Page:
Segments in this Video

Race in America Conversation (03:16)


Jim Lehrer welcomes President Clinton and journalists Richard Rodriguez, Roger Rosenblatt, Clarence Page, Cynthia Tucker, Roberto Suro, Kay James, Elaine Chao, and Sherman Alexie. Clinton responds to Rodriguez’s comment on the increasing diversity and complexity of race relations.

Wealth Gap (04:02)

Tucker discusses how poverty affects African-Americans and whites alike, perpetuating racial tensions. Clinton believes the shift to an industrial economy is responsible for income disparities. James argues that the issues of racism persists independently of class and poverty.

American Indian Experience (02:43)

Alexie explains that Native Americans have greater challenges than any other racial or ethnic group in the U.S. Americans should know that tribes exist as separate political and economic entities, and he believes education is crucial for empowerment.

Racism vs. Discrimination (05:45)

Chao argues that Asian-Americans are excluded from equal opportunities, and discusses racial quotas for school admissions. James believes racism is a character flaw that can be overcome through community building. Rosenblatt encourages new integration initiatives.

Affirmative Action (05:05)

Clinton brings up issues of fairness surrounding affirmative action and calls for diversity in education, workplace and worship. Suro calls for a new paradigm for race relations, beyond the black-white model.

Integration Dream (06:13)

Page discusses tensions between equal opportunity and diversity, and challenges Clinton to clarify his position on affirmative action. Clinton supports it, while Rodriguez finds it divisive and feels offended by the notion of a Hispanic "race."

Education in America (04:24)

Clinton asks participants how they would ensure a diverse college student body without affirmative action. Rodriguez believes early education must be more inclusive. He and Suro resent being labeled as Hispanic, rather than being recognized as successful in their own right.

Sacrificing Equal Opportunity (04:58)

Tucker experienced discrimination growing up in the South; she and Alexie see affirmative action as necessary. Chao cites data showing differential standards for different racial groups and calls for improving early education.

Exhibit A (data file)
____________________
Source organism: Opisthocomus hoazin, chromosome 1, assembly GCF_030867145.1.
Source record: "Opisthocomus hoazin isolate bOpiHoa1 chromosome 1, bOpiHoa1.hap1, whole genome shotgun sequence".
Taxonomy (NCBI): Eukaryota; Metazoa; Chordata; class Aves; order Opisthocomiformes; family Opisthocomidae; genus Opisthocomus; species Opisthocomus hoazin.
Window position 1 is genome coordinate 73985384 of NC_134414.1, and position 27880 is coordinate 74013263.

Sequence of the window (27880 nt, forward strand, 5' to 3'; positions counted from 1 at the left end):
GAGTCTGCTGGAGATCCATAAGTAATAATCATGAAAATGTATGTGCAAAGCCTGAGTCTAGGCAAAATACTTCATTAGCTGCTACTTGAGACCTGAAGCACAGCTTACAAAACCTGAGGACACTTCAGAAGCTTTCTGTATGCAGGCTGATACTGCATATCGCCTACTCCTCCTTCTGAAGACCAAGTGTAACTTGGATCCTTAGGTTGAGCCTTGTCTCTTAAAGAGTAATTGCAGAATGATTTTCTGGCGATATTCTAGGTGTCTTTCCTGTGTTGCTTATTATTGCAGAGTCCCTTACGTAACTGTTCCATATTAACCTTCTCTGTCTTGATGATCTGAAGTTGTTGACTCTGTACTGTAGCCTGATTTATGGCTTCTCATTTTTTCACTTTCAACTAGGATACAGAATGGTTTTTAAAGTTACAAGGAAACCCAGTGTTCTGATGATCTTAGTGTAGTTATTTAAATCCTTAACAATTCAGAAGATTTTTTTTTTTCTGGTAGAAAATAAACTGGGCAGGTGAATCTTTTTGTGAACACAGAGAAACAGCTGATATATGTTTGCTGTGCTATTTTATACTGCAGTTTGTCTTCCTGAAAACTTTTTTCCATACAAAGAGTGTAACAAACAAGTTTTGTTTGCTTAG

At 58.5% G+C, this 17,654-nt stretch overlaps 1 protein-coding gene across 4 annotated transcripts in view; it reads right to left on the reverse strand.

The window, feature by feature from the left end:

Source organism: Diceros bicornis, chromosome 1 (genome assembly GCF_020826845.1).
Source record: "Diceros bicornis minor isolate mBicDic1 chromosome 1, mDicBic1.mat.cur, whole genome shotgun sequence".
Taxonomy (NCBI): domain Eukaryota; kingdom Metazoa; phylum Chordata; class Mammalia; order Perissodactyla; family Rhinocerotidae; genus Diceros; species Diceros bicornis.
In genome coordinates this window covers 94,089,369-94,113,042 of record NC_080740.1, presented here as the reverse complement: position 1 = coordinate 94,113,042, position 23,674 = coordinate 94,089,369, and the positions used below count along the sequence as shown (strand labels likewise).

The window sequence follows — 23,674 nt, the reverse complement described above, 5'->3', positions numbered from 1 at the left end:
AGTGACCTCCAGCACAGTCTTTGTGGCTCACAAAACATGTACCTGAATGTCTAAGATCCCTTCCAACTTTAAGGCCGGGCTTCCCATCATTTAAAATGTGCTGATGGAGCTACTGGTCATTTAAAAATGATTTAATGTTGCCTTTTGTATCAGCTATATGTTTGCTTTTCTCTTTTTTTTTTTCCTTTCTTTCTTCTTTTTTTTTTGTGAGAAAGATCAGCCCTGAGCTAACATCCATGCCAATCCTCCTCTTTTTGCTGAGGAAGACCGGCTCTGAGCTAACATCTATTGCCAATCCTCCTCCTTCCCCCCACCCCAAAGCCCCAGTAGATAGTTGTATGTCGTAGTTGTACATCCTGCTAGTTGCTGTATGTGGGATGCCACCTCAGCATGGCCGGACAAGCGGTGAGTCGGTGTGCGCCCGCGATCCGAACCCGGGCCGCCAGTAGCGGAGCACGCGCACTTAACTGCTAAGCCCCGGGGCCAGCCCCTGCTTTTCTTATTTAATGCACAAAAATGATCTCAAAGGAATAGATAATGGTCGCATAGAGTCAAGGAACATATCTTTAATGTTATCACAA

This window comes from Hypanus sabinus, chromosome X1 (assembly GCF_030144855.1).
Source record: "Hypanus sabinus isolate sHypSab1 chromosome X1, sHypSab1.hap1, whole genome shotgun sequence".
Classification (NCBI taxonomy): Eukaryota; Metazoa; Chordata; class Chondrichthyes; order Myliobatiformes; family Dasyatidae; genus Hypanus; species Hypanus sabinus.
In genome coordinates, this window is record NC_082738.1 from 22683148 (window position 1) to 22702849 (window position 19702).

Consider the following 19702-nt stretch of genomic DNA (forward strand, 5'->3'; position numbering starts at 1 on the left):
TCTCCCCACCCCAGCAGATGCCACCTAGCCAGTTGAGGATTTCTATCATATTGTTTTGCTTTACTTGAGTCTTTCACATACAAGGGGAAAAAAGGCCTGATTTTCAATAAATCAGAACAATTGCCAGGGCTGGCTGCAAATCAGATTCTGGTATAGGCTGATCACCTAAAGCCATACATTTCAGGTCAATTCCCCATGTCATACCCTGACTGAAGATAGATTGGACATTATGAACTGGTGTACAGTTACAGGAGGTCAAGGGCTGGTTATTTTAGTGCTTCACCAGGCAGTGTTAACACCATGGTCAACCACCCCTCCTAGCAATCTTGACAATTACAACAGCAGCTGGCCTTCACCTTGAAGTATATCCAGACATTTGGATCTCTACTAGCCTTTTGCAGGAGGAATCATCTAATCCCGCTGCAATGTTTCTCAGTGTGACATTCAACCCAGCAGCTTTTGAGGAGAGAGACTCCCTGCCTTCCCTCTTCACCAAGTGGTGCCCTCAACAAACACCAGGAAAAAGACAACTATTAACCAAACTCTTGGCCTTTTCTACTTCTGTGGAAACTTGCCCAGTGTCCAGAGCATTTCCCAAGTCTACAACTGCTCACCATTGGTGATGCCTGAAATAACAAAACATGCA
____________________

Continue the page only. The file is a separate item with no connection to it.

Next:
New Vocabulary (05:35)

A college admissions officer, James has met middle class African-American students undeserving of preferential treatment based on race. Clinton calls for community based discussions on balancing affirmative action with equal opportunity. Students need equivalent alternatives if they are not admitted.

Increasing Racial Complexity (04:06)

Rodriguez discusses how racial and ethnic intermarriage is rendering singular categories obsolete. Tucker advocates for greater understanding of African-American and Native American suffering in America. Rosenblatt argues that conditions have improved.

Evolving Racism (03:56)

Suro believes that racial discrimination depends on geographical location and socioeconomic status. Page says African-American youth are harassed by police in middle class suburbs; he sees American society as still segregated.

Practical Solutions (04:53)

Clinton argues for investing in inner city education and employment programs, based on successful models, to keep young African-Americans out of prisons. Panelists discuss how to speak openly about racism in America.

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A Dialogue on Race with President Clinton (7/9/98)

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In July 1998, Jim Lehrer moderated a panel discussion with President Bill Clinton called "A Dialogue on Race." The one-hour roundtable was wide-ranging and nuanced, and touched on both the roots of discrimination and the obstacles in finding solutions.

Length: 56 minutes

Item#: BVL142601

ISBN: 978-1-64198-440-9

Copyright date: ©1998

Closed Captioned

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